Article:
Food allergy symptoms and treatments in a nut shell.
Can you identify which of these foods frequently trigger allergic reactions?
- Tree nuts (including one or more of pecans, pistachios, walnuts, and pine nuts)
- Shellfish (such as shrimp, lobster and crab)
The answer is... all of the above.
In fact, those four join with the following four to comprise the U.S. Food and Drug Administration's "big eight" most allergenic foods:
- Milk (from cows, goats or sheep - though not necessarily baked-in milk products like muffins, cookies, etc.)
- Fish (such as bass, flounder, cod)
While this short list accounts for 90% of food allergic reactions, more than 160 foods can adversely effect people with food allergies.
What is it about these foods that make them so problematic?
In some individuals, certain food proteins are resistant to digestion. Undigested, these proteins trick the immune system into thinking that our bodies are under attack. This triggers an allergic reaction which can vary from mild to life-threatening.
How do I know if I have a food allergy?
Symptoms of an allergic reaction to food can include:
- Flushed skin, rash
- Tingling or itchy sensation in mouth
- Swelling of face, throat, tongue, or lip
- Vomiting, diarrhea
- Abdominal cramps
- Coughing, wheezing
- Dizziness, lightheadedness
- Breathing difficulty
- Loss of consciousness
Severe food allergies can even be life-threatening due to constriction of breathing, lowering blood pressure and leading to shock (anaphylactic shock), and throat swelling and suffocation.
Short of relying on symptoms, the three primary methods for food allergy diagnosis are:
- Skin prick tests
- Blood testing
- Food challenges
All three tests can be performed by an allergist.
What should I do if I think that I may have a food allergy?
By age 6, approximately half of the children with milk, egg, soy and wheat allergies will outgrow them. Some even outgrow peanut and nut allergies. Since there is no cure for food allergies, however, treatment consists of either desensitization therapy or strict avoidance (not only of the offending foods but any other ingredients that contain protein derived from them).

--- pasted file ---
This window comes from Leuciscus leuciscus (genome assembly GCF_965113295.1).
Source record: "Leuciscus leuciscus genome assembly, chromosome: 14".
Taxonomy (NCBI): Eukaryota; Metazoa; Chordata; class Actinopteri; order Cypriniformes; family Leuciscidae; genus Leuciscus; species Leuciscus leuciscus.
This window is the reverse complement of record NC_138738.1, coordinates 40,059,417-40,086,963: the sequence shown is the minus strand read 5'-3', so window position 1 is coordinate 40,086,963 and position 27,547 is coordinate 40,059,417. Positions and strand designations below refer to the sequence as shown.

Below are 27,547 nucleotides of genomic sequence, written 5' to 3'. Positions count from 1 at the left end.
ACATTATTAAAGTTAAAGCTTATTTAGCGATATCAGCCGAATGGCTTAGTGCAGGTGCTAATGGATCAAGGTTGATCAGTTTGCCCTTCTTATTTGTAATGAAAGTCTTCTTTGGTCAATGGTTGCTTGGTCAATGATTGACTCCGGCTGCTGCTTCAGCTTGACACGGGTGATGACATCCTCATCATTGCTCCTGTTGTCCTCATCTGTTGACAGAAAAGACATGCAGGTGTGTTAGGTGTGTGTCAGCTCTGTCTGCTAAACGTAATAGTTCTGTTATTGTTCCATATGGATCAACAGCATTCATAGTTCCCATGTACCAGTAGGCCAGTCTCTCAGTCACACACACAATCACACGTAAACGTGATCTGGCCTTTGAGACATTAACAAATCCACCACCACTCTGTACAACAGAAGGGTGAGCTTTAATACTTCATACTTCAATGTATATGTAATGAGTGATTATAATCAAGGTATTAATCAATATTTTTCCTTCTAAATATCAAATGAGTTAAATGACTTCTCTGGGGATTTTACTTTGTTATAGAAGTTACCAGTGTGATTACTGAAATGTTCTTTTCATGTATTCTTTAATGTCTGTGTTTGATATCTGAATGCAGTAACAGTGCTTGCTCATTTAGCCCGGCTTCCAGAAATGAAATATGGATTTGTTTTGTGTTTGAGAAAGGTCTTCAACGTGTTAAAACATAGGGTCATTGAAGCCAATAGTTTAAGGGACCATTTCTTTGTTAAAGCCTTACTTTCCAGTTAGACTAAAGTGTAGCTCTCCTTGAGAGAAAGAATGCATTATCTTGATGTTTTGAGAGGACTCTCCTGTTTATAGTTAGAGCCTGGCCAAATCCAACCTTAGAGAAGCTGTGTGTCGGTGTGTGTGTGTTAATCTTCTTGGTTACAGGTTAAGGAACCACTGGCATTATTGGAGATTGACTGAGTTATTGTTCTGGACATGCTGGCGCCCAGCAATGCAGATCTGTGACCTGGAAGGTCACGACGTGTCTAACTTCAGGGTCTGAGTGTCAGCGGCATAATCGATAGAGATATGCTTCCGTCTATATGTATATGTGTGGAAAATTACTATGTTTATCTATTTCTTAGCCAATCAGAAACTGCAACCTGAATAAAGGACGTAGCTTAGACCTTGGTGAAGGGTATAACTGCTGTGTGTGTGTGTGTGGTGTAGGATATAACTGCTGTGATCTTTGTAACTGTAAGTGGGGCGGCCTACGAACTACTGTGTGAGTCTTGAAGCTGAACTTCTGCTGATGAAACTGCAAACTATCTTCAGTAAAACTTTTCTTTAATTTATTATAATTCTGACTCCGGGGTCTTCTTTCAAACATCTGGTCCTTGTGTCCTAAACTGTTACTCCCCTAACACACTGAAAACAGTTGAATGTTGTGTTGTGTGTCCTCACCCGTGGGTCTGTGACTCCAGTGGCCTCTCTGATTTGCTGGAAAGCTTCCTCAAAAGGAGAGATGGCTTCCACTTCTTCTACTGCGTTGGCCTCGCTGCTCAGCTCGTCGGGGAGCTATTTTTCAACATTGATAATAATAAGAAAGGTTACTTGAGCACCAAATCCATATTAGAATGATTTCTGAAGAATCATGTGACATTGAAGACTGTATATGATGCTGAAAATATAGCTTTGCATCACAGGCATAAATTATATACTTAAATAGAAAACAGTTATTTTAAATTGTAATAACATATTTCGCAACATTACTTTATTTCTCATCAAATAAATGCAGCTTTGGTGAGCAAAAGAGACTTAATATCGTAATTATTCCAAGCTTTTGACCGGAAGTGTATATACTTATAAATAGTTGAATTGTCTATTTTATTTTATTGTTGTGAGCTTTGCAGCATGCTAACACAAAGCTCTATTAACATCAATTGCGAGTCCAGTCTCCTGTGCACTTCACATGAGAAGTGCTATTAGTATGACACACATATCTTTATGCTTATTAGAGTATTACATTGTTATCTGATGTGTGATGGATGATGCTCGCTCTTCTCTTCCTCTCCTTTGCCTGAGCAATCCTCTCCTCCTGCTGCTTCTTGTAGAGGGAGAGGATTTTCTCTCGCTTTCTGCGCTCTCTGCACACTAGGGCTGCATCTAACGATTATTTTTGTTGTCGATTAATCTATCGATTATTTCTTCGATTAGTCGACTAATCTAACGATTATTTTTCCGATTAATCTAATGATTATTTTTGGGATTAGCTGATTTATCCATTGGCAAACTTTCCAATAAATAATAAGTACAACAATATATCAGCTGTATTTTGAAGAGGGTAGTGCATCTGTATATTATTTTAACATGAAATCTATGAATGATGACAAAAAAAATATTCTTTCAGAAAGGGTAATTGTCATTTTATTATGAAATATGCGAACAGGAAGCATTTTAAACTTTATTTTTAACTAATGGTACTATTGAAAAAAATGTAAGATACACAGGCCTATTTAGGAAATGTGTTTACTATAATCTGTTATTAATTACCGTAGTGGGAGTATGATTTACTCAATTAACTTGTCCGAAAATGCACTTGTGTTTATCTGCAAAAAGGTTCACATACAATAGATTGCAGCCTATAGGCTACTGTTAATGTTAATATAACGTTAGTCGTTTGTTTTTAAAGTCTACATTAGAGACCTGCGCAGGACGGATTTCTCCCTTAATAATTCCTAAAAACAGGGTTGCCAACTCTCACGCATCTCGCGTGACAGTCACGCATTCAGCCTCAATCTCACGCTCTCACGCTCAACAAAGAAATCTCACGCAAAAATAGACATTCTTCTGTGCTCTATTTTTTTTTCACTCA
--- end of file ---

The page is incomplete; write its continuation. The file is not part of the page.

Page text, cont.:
In summary, if you suspect that you many be suffering from food allergies:
- Read product labels and avoid the offending foods.
- Keep an Epi-pen (self-injectable epinephrine) handy for administration during early symptoms of anaphylaxis. Epinephrine, also known as adrenaline, is a common medication used to treat allergic reactions.
- Go to an emergency room if symptoms progress .
Millions of Americans will have allergic reactions to food this year.
Although most cases will be mild, causing only mild symptoms, some will be severe -- even life-threatening. Education, reading labels and the discipline to avoid offending foods can make all the difference.*
So why are food allergies seemingly more prevalent these days?
Several theories have been proposed:
Hygiene hypothesis: We're just too clean! That's the logic behind this hypothesis. Antibacterial soaps, vaccines, antibiotics and overall improved hygiene means that our immune systems don't have to work as hard as they used to. So, they put too much effort into their second job: fighting off allergens.
Poor diet: Some scientists theorize that our modern diet may play a role in allergies' rise: processed foods, genetically modified ingredients, additives and other unnatural elements derail our gut flora, affecting our immune systems in the process.
Other theories for the increase in allergies include delayed introduction to certain foods (e.g., introducing peanuts at age 2 or 3 instead of earlier), and an increased awareness and reporting of allergies.
Regardless of the cause, there are steps you and your family can take to avoid allergic reactions to food. If you suspect a food sensitivity or allergy, work with your healthcare provider to determine if you have food allergies, and which foods you're allergic to.
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